The “Let ‘Em Burn” Doctrine

I was initially uncertain of whether to publish this, until I saw a recent post by Boxer in which he made an observation within the context of our post-modern feminism culture, that explains much of what I’ve wanted to say regarding the current political situation:

At this stage of our historical development, we should be working alone and in small groups, rather than trying to take political power for ourselves. In time, the tides of history will shift, the weltgeist will take a new shape, and we can come together and reclaim what’s ours. Until then, my boys, you are partisans. Your job is not to show yourselves in the open. Your job is not to do big stuff. Your job is to do small things, which will prepare the way for those who will come later. (bold emphasis added).

This is sound advice, and the reason why should be evident to anyone watching the Hollywood sexual harassment scandal and #metoo campaign unfold.

In years past, I’ve engaged in some real life political activism and attended a few rallies, but I never held great fondness for them. The main reason had to do with practicality. Having personally witnessed the birth and fall of the Tea Party movement, I understand the futility of grass roots activism that ultimately centers on winning elections. I’ve also found them somewhat emasculating; unless these rallies lead to direct action, much of it feels like grandstanding.

Now, some might argue that they serve a useful purpose in allowing people to meet and network in real life rather than talk pointlessly online. Fair enough.

However, I also believe these rallies and protests give the enemy ideal opportunity to cause trouble, and place participants in potentially dangerous scenarios. It’s where leftists can engage in a bait-and-switch tactic most frequently used by Antifa in which they try to goad you into attacking them while remaining close enough to get a sucker punch in if the opportunity arises before they quickly vanish into their crowd of fellow basement dwellers.

As Charlottesville proved, activism puts a bull’s eye on your chest and provides an excuse for persecution. As General Gates learned in The Patriot and Eamon De Valera in Michael Collins, you don’t openly confront a stronger, superior force and expect to triumph.

With this in mind, consider what is taking place within Hollywood (and spreading swiftly into other venues). It wasn’t an alternative media source that triggered this; it was the New York Times, the epitome of mainstream media, running a piece on Harvey Weinstein. The destruction of the careers of numerous actors, directors, producers, and other bigwigs were carried out mainly by their peers.

In other words, Hollywood is collapsing due to its own unstable, corrupt nature by elements all within the post-feminist ideology.

It is a similar situation with many other institutions in the country. Whether it’s the national debt, the student loan bubble, the mass importation of immigrants that consume more than they produce, marriage 2.0, trillions in unfunded liabilities, an aging national infrastructure, their current trajectories are not sustainable.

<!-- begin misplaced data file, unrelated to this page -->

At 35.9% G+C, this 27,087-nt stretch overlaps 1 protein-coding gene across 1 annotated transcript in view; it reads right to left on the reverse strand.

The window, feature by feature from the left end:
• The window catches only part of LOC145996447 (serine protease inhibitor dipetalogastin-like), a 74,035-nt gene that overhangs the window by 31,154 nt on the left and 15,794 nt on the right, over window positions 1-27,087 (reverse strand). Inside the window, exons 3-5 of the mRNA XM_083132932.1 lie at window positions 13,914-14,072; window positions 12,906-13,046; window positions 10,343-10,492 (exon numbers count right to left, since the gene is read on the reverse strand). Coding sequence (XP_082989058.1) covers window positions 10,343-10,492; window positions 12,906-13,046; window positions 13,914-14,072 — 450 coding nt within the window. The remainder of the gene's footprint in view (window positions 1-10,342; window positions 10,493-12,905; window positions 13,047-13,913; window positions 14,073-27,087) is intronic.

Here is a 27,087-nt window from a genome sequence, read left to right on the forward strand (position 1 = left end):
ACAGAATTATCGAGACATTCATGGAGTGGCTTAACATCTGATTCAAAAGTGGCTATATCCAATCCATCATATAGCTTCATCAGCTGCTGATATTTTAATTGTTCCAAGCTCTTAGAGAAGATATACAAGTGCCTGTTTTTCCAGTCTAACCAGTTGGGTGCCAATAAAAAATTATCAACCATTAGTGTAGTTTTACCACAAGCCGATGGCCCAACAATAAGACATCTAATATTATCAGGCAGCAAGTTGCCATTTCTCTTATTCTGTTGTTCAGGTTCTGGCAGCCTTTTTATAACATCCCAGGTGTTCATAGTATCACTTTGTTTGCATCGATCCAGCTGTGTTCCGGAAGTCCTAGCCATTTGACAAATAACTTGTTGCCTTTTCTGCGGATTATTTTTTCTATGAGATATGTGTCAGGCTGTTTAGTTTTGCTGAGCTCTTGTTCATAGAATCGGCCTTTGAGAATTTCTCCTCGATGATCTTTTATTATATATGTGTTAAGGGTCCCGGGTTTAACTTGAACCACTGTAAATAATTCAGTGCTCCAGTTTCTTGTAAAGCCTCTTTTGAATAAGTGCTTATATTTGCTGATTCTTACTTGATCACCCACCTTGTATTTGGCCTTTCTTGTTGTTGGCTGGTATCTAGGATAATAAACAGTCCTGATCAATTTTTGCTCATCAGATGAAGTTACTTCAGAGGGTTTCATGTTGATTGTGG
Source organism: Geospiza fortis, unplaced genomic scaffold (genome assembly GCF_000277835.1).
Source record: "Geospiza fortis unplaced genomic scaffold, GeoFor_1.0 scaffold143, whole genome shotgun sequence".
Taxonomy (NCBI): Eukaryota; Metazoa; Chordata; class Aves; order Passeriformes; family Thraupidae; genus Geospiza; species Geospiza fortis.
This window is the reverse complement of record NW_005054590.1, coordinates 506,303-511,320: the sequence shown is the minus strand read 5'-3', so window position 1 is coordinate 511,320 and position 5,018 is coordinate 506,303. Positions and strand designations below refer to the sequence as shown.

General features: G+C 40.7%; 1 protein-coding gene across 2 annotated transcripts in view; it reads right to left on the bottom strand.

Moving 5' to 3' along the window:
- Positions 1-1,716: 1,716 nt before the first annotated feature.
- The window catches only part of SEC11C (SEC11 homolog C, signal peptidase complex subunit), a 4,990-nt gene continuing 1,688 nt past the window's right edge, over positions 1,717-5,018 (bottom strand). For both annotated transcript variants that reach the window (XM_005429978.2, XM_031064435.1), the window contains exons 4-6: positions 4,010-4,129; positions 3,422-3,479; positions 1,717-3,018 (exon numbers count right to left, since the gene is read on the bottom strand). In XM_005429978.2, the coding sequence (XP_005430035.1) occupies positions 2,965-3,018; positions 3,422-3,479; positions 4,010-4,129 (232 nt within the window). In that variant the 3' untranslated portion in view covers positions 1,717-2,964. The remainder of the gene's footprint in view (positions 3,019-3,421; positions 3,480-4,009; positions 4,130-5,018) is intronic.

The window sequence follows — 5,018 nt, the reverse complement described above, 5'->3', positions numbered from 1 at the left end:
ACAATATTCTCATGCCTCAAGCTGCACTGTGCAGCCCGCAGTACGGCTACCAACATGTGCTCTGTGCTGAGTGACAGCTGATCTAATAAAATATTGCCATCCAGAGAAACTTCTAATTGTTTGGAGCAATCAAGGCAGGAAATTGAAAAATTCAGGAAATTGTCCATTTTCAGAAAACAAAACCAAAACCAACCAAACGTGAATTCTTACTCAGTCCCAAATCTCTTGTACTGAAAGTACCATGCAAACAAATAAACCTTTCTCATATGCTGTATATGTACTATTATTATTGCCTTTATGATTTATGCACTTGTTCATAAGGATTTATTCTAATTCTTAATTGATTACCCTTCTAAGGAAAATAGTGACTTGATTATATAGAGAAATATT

Sooner or later, they will collapse on their own, whether there is anyone there “opposing” them or not.

This makes a strong case for individual and local activity among those such as myself, and in many ways that is what I have been doing for a while. I’ve been focused on wholly nonpolitical interests and hobbies. I’ve placed myself in an environment so that if bad things happen, they’re happening elsewhere.

There is nothing to gain by sticking one’s head above the trench to get it blown off by a sniper if you know that the enemy line will eventually break due to poor morale and internal squabbling.

I certainly have my opinions still intact, but I don’t concern myself with what is going on unless it affects me directly and there is something I can do to avoid the damage.

At some point this same sort of institutional collapse will occur with other entities, whether it’s higher education, the U.S. economy or even the military and the federal government. They don’t need my involvement for that to happen.

The Reckoning is already set in stone; the only question to be answered is when it will occur, and nobody can know that for certain.

With that in mind, perhaps it’s wise to keep a low profile and avoid attracting attention and, if possible, let the political battle be fought by others who either won’t or are unable to withdraw.

The fire has been kindled. Things fall apart. The center cannot hold.

But don’t shoot. Let ’em burn.



This entry was posted in civil war, communism, conservativism, Culture, doom and gloom, Uncategorized and tagged , , , . Bookmark the permalink.

2 Responses to The “Let ‘Em Burn” Doctrine

  1. Boxer says:

    Reblogged this on v5k2c2 and commented:
    Marxists like to predict the status quo by talking about “internal contradictions in the superstructure”… Our anarchist brothers have different terms to say similar things. In any case, our job is to start building the infrastructure of the new society, rather than trying (in vain) to topple this one. It’s falling of its own accord anyway.

    Liked by 1 person

  2. Pingback: Zeitgeist Report 2018 | Σ Frame

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